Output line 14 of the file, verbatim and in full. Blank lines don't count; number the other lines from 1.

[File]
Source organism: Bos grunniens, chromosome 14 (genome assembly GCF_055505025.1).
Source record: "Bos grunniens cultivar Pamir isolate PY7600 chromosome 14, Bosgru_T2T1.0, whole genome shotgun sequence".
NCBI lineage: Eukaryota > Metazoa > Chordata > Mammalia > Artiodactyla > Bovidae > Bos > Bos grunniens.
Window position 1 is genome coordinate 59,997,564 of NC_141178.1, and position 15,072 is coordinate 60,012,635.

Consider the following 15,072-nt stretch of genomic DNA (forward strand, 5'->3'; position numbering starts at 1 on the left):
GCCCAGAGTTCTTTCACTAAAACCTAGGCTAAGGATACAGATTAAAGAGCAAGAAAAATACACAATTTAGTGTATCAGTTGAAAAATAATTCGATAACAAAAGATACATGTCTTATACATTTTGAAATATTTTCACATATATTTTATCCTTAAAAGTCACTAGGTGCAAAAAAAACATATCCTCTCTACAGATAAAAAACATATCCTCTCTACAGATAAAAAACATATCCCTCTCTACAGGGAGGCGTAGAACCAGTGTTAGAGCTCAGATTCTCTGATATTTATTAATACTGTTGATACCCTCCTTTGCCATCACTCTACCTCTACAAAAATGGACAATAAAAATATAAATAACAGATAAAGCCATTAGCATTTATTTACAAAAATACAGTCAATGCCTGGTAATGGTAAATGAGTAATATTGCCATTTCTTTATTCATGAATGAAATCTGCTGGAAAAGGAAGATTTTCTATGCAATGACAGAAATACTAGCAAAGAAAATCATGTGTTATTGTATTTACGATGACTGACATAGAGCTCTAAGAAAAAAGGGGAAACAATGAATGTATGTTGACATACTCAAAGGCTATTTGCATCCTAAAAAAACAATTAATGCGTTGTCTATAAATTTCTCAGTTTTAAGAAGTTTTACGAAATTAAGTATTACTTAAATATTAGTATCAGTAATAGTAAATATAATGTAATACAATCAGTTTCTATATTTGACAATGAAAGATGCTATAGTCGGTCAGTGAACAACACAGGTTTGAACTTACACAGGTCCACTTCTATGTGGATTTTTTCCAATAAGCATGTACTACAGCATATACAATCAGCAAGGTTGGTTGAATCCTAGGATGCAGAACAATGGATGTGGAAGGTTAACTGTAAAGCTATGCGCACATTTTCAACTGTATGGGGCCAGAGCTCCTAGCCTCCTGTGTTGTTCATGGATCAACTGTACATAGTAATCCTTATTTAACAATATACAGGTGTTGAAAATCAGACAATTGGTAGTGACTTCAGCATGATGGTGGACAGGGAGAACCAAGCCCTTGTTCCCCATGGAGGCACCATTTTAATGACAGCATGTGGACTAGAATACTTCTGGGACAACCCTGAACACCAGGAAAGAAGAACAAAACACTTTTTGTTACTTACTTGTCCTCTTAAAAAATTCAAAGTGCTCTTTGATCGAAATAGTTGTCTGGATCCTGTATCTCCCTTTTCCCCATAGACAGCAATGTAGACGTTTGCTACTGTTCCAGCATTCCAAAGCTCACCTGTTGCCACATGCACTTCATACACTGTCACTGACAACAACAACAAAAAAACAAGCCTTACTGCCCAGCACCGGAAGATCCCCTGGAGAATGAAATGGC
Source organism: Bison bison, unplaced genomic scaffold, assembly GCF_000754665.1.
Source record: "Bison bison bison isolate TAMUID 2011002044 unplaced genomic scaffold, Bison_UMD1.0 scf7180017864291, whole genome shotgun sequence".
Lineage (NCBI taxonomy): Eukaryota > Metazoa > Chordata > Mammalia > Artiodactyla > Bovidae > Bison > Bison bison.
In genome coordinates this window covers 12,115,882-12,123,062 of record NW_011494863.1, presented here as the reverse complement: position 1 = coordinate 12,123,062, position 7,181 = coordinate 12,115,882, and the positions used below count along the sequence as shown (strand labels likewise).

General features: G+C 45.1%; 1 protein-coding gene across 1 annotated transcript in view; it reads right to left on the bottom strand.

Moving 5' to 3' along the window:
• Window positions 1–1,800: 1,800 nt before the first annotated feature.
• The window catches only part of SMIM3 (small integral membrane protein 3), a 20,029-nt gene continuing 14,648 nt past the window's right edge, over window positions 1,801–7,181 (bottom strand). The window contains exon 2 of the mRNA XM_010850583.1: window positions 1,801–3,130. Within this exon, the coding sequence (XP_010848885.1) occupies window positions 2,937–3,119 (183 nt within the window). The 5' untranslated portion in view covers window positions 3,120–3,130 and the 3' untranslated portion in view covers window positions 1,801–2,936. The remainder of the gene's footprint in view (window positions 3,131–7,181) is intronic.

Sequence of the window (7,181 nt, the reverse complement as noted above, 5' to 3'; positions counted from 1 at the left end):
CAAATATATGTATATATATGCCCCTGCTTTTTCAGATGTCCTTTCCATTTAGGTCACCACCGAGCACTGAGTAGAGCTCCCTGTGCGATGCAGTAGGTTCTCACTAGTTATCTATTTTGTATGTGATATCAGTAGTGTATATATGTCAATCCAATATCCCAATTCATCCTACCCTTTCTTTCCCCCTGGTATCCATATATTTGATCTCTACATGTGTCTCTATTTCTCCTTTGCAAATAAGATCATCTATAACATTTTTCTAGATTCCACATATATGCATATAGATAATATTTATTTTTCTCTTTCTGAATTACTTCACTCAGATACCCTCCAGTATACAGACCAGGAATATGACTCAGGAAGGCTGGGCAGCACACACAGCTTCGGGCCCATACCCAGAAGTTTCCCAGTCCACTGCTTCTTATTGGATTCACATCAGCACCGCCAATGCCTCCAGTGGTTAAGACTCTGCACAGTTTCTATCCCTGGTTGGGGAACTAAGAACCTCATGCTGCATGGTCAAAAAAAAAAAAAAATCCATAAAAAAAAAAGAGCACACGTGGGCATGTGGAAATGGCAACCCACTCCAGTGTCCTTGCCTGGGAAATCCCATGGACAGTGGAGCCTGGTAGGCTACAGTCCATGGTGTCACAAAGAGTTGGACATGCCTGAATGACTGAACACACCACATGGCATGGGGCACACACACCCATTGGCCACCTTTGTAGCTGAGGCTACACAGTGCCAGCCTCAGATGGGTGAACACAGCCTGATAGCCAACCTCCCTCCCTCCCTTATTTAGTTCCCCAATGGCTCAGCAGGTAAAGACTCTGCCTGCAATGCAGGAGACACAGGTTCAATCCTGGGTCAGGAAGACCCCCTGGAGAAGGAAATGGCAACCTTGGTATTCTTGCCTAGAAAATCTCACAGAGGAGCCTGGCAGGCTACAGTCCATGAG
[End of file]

• The window catches only part of SMIM3 (small integral membrane protein 3), a 20,029-nt gene continuing 14,648 nt past the window's right edge, over window positions 1,801–7,181 (bottom strand). The window contains exon 2 of the mRNA XM_010850583.1: window positions 1,801–3,130. Within this exon, the coding sequence (XP_010848885.1) occupies window positions 2,937–3,119 (183 nt within the window). The 5' untranslated portion in view covers window positions 3,120–3,130 and the 3' untranslated portion in view covers window positions 1,801–2,936. The remainder of the gene's footprint in view (window positions 3,131–7,181) is intronic.